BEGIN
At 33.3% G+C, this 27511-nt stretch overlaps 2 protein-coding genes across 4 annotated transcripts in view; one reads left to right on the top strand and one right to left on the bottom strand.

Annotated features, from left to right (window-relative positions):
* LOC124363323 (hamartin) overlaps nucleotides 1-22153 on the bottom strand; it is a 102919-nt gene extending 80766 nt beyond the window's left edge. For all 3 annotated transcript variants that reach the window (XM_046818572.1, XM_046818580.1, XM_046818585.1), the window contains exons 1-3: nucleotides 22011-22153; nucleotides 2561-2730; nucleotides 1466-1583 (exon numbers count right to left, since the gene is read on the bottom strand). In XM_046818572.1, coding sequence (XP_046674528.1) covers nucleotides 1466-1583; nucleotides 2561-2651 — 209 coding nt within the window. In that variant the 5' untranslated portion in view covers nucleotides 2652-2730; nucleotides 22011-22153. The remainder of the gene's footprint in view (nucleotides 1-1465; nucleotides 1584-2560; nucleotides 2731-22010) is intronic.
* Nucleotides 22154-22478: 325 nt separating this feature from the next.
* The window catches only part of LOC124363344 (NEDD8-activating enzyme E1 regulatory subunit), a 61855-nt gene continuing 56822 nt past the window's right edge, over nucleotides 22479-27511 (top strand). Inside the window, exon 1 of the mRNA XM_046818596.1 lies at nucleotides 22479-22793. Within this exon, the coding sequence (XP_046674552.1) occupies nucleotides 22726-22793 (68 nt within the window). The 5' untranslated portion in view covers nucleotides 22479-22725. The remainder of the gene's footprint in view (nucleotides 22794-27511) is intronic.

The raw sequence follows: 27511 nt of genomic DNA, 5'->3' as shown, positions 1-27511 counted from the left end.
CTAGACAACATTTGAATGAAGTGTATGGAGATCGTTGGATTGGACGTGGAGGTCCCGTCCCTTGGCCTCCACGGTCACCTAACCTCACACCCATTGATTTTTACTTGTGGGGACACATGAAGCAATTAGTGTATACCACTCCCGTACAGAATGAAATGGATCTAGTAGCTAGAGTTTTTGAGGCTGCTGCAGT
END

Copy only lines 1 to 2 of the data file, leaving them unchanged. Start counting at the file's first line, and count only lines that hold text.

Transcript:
At 33.3% G+C, this 27511-nt stretch overlaps 2 protein-coding genes across 4 annotated transcripts in view; one reads left to right on the top strand and one right to left on the bottom strand.

Annotated features, from left to right (window-relative positions):